• What could have been done differently?
  • 12:00 PRIVATE SECTOR PERSPECTIVE ON EUROPEAN ROADS PROJECTS

    Julia Prescot

    Julia Prescot, Senior Director, Bank of Scotland

  • DBFO v real tolls – benefits and issues
  • Traffic forecasts and funding
  • Maintenance and contracts interface
  • Capital structures
  • New forms of financing
  • What has worked and what hasn’t

    Examples

  • 12:40 Lunch

    14:00 PRIVATELY FINANCED ROAD PROJECTS

    Mike Llywelyn-Jones

    Mike Llywelyn-Jones, Technical Director, Faber Maunsell

  • Features of privately financed road projects
  • The contractor’s designer role
  • The employer’s agent role
  • Constraints on the procurement process
  • Early contractor involvement
  • 14:40 FINANCIAL RESTRUCTURING OF ROAD PROJECTS

    Pearse Rutledge

    Pearse Rutledge, Partner, Ernst & Young

  • Refinancing of debt – benefits to shareholders, developments in financial markets and issues
  • Equity exit – timing and evaluation
  • Secondary equity market liquidity – nurturing the market, creating value transparency, negotiating exit and ensuring future value
  • Portfolio equity investment
  • Infrastructure investment funds
  • 15:20 Afternoon Tea

    15:40 CREDIT RATING

    Jon Manley

    Jon Manley, Associate Director, Standard and Poor’s

  • What is a Standard & Poor’s credit rating
  • Toll road ratings – overview of ratings and methodology
  • DBFO and PFI ratings – key credit risk issues
  • Case study
  • 16:20 A CIVIL ENGINEERERS PERSPECTIVE

    Mike Hayward

    Mike Hayward, Technical Director, Carl Bro

  • Achieving cost effective transport infrastructure development
  • Creating innovative transport solutions
  • Ensuring value for money and sustainability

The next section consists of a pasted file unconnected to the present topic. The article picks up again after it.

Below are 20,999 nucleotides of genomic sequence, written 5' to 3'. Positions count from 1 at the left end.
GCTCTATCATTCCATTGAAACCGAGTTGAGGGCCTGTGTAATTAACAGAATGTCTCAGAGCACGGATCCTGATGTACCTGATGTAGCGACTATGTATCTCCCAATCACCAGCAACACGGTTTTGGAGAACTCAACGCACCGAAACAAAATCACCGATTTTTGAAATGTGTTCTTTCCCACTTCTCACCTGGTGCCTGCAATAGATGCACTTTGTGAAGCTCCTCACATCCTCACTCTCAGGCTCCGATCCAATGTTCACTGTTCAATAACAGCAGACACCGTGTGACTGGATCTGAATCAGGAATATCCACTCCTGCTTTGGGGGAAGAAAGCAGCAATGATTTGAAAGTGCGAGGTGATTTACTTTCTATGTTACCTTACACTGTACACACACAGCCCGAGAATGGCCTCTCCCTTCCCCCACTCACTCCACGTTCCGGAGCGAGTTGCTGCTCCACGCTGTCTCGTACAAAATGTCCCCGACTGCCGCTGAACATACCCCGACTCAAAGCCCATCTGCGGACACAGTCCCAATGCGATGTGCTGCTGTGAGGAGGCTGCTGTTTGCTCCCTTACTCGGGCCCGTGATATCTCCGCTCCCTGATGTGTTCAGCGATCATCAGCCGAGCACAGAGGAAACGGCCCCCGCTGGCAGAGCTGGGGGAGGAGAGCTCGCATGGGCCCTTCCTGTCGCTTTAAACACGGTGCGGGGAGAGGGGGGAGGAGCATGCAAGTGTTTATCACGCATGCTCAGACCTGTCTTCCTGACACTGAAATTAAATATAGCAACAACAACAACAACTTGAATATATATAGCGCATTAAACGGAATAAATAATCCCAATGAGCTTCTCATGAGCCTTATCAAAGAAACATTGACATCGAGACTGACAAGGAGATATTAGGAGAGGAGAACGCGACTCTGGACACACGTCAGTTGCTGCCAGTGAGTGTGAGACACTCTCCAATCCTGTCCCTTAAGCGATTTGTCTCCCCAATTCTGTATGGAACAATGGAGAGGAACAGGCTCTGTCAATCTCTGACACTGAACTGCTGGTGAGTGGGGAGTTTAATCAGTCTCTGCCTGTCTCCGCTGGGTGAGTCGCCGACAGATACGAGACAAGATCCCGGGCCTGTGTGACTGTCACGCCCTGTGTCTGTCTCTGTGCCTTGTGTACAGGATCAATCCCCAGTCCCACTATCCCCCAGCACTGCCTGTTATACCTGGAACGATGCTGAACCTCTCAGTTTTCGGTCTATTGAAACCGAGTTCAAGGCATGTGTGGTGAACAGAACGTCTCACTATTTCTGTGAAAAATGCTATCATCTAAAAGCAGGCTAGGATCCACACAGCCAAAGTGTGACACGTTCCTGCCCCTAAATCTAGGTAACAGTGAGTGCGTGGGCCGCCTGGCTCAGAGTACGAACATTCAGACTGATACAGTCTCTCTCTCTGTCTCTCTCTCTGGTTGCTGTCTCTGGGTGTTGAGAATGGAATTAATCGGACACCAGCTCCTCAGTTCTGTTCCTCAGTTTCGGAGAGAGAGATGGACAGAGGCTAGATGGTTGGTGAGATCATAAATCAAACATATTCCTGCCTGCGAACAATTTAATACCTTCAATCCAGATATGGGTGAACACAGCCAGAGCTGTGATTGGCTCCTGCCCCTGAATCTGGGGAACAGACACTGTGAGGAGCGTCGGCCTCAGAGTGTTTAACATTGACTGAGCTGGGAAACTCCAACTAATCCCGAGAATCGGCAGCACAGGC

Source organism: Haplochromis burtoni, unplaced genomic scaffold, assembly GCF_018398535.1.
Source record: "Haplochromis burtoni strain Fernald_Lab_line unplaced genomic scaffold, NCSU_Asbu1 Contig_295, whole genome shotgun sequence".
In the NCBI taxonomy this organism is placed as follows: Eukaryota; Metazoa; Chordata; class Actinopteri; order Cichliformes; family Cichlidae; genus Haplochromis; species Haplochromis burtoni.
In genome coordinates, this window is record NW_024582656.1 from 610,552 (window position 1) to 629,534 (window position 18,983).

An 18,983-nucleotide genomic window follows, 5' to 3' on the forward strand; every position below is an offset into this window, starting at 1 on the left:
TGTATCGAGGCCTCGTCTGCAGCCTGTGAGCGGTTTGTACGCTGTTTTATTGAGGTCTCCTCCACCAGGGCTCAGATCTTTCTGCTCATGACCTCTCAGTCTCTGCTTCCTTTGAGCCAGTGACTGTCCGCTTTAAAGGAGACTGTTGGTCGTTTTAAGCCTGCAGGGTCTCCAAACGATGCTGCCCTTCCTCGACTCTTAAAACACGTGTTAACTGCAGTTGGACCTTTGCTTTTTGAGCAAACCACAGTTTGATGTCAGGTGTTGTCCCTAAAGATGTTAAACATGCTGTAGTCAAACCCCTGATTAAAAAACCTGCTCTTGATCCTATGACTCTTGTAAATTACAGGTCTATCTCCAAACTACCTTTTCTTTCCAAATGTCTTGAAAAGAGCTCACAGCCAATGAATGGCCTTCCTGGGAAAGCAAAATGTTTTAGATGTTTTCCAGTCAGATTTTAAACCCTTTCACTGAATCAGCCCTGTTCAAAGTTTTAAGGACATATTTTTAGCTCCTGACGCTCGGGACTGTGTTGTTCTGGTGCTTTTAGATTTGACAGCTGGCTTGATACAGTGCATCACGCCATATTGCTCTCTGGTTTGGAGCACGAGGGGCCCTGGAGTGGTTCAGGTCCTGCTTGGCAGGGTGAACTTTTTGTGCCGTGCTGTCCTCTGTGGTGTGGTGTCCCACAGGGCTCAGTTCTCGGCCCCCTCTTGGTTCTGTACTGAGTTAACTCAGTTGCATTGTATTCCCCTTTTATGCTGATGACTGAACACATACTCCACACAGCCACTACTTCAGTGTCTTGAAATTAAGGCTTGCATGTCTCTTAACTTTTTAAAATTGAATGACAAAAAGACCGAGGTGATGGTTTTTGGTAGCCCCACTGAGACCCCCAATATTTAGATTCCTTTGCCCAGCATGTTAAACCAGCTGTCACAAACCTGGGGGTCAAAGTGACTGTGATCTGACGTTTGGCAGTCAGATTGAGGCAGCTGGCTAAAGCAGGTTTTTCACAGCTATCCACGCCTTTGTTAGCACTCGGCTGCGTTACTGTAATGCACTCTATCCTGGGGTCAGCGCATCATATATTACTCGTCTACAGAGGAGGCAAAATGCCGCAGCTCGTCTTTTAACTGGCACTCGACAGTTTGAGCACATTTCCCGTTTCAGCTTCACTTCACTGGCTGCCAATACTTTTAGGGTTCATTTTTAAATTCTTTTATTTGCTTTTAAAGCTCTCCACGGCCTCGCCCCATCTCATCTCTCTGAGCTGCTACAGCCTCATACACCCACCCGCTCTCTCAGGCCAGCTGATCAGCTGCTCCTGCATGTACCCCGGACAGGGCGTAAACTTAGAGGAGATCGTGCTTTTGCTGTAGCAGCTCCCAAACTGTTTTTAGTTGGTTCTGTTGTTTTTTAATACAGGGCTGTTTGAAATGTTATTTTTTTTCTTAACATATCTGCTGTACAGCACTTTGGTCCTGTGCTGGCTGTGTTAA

• Financial solutions provided
  • Effect of consulting engineers on financial arrangements
  • 17:00 Chairman’s Closing Remarks and Close of Day One

    8:30 Re-registration & Coffee

    9:00 Chairman's Opening Remarks

    James Abbott

    James Abbott, Editor, Modern Railways

    9:10 RAILWAY INVESTMENT

    Anton Valk

    Anton Valk, Managing Director NS International Business Group, Nederlandse Spoorwegen

  • Simulation as an integral planning tool for government, operators and rail infra
  • Demand driven timetabling and capacity planning
  • Investment in quality and reliability as a prerequisite
  • Improving productivity of assets
  • Optimising investments in infrastructure
  • 9:40 FINANCING TRANSPORT PROJECTS

    Darryl Murphy

    Darryl Murphy, Director, Newcourt Capital

  • Why mezzanine debt? The role within a financial structure
  • The sponsors perspective – bridging the equity gap
  • What’s in it for the investors
  • Structural issues
  • Case study and applications for the road and rail sectors
  • 10:20 NEW APPROACHES TO RAILWAY FINANCING

    Paul Tweedale

    Paul Tweedale, Head of Risk and Product Development, HSBC Rail, UK

  • Principles of project finance
  • Typical problems associated with railway project finance
  • Unique aspects of finance for railway sector projects
  • New ways of structuring finance
  • Considerations when raising finance for railway projects
  • Opportunities for investment in the rail industry